I routed the power wire through the 100A breaker I mounted on top of the OEM fuse panel and ran it, along with the ground wire, across the back of the engine bay. I don't think this space can handle any more cabling. On the side of the Jeep where my panel is mounted I landed the power wire onto the positive side of the Blue Sea fuse panel and the ground to the Blue Sea common rail ground terminal. I then ran another short piece of 4 gauge wire from the other side of the ground terminal to the ground side of the Blue Sea fuse panel. I reset the 100A breaker and things were live!
As I was running wiring I tried to be cognizant of future upgrades or repairs. For example all of the wiring running to my panel has a small bit of slack in it and comes in on the right side of the panel. If you pull the three factory bolts that are holding it in place the entire panel could be set on the fender to provide access to the ABS module underneath. The only place I didn't accomplish this was on the battery side. The connection from the battery side of the 100A fuse to the positive terminal runs directly over the top of the battery. When it comes time to replace the battery years from now I'll need to pull the connection to do so. I don't really consider this a bad thing though since disconnecting all power to my panel when swapping the battery is probably a good safety procedure. Beyond that running the connection they way I did provided the least amount of strain on this cable and allowed me to secure it in the firmest way possible.
Years ago I had a truck with a fairly high wattage aftermarket stereo setup. I had a 0 gauge wire coming off the positive terminal to a 300 amp fuse. The connector on the fuse side failed one day allowing the cable to come loose. Because of how the cable was routed there was tension on the cable and it didn't just fall out of the connector, but instead pulled out swiftly and began striking the metal of the hood and fender. I was able to throw a t shirt over top of it to finally get it to stop bouncing around and arcing off anything it could ground to. Ever since I've been paranoid of connections to the battery that could cause that to happen again. The straight connection I've run here along with the heat shrink, wire loom and mechanical connection provided by the zip ties should prevent that from ever happening.
Overall very happen with the way things are turning out thus far. Full on #lightsbeforelockers!
This Mictuning light bar is supposed to be more aerodynamically shaped to prevent the whistling and acoustical resonance other bars create. So far with the soft top down I can drive at interstate speeds with just a little increased noise, but no whistling or resonance. With the top up there's a small whistle around 70 mph, but I haven't done anything to adjust the angle of the bar yet. Supposedly tilting it down a few degrees will route the air up over the vehicle in a more natural way and eliminate the whistle completely. I'll have to tackle that this weekend when I've got time to adjust / test.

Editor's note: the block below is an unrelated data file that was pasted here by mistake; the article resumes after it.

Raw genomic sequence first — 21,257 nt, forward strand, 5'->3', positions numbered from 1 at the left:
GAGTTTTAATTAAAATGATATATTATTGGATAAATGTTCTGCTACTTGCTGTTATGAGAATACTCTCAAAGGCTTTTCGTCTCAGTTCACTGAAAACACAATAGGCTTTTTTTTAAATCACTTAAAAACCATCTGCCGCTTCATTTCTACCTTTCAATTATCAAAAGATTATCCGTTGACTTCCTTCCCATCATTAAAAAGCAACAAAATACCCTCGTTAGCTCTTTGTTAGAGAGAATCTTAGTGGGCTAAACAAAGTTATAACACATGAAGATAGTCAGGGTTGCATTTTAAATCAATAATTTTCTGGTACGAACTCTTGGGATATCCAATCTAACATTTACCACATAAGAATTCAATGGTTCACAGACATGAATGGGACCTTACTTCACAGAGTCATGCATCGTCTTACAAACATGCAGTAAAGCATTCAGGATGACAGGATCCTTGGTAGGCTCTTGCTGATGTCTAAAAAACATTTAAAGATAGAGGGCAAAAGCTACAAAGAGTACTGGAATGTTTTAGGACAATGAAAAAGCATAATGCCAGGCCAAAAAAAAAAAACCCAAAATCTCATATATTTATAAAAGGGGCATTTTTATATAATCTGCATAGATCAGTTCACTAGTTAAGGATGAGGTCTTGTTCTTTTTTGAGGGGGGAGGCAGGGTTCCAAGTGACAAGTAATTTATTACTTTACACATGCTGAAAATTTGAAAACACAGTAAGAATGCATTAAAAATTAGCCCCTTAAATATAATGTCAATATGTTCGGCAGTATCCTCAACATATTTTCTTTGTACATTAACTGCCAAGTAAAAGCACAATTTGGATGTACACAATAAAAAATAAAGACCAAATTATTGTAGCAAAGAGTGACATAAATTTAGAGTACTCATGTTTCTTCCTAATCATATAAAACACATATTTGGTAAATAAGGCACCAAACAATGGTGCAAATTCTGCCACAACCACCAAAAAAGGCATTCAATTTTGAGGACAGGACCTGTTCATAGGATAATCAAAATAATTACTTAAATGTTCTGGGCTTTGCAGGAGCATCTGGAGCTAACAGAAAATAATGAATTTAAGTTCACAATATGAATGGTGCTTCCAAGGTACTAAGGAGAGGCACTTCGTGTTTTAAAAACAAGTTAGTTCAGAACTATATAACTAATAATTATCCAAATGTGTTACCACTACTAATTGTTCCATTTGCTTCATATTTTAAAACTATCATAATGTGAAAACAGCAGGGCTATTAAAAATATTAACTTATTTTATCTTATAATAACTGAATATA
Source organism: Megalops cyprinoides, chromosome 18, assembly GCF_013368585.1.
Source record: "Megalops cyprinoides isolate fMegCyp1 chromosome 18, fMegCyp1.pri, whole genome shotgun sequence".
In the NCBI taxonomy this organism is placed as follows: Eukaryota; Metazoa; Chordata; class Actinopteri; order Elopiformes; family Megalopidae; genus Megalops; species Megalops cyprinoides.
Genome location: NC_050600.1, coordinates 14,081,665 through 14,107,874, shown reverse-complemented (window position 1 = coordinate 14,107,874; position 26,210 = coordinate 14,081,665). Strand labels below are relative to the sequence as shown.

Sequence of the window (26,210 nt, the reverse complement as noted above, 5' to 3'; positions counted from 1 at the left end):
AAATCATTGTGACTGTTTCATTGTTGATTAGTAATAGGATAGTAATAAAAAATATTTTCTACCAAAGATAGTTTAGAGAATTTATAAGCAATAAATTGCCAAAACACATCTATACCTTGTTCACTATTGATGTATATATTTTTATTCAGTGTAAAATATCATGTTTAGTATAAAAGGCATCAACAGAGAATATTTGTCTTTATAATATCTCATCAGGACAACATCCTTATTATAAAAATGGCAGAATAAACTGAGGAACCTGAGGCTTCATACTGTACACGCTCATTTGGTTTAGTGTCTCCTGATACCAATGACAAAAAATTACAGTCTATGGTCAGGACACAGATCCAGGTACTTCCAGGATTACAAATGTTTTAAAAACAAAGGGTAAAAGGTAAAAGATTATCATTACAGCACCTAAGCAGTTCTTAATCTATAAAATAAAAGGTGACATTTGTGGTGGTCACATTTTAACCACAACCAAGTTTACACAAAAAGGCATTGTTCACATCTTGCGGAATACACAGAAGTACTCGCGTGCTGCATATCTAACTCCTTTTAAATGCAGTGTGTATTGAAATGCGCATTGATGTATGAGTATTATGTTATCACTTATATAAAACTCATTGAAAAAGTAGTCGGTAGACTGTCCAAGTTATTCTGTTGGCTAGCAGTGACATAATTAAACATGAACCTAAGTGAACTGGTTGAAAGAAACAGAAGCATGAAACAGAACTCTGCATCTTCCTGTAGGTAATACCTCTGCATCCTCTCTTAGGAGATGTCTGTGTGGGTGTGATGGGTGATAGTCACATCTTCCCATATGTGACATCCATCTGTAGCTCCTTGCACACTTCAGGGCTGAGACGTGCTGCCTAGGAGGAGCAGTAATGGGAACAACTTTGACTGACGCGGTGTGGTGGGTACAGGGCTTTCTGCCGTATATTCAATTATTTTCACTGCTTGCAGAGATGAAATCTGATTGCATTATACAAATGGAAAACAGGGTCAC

Now that all the sparkly lights are on there I need a way to turn them on. I decided to make this as complicated and convoluted as possible.
Here we have the stock panel from the Jeep that houses the A/C controls and the factory electrical switches. My trim level came equipped with the downhill descent button, traction control and the park anywhere button. That leaves 4 buttons that aren't being used for anything. See where this is going?
Step one is pulling 4 screws out of the switch panel to free it from the rest of the console. Then a small flat head screw driver will pop the tabs holding the switch housing together.
Once inside the two halves of the panel pull apart to reveal the circuit board. It sits inside and is indexed into place with a full plastic studs, there's no mechanical fasteners of any sort holding it in place. Upon examining the board it appears that the pads for the 4 unused buttons are there, but the LED's that would provide the button backlight and their matching resistors on the backside of the board aren't in place for all of them. I'm wondering if I could add them and obtain backlighting for the switches I'm adding...that might become a future project.
Pulling the buttons off the panel reveals a sort of "hinged" design. The unused buttons have a ridge on the top and bottom of the button that keep it from moving. By using a dremel and a cut off wheel to remove the ridge on the bottom of the button it will rock back and forth just like the OEM buttons. I assume they're designed to rock both ways to use the dual pads the board has in one location. I only need them to push in at the bottom though.
Once the small ridge is taken off the switch face it's time to add an actual switch into the mix. I used assorted 6mm x 6mm micro switches. After finding the length that would work (one 5mm, two 7mm and a 9mm I think) I soldered wires to two of the connectors on each of the switches. I then routed this through the small circular cutouts in the switch housing and drilled holes to route the wiring out of the housing doing my best to keep everything below the level the circuit board sits.
A bit of hot glue inside the circular cutout of each switch housing keeps everything in place and provides a bit of insulation to the switch terminals.
With that portion done and the housing closed back up I soldered the other end of each pair of wires to my bluetooth relay board. The board has 4 micro switches on it to activate the relay. I turned the board over and soldered my wires to the terminals of those switches where they penetrated the board.
Pushing each of the previously unused switches on the OEM panel now activates a relay on the board (as shown by the red LED indicator).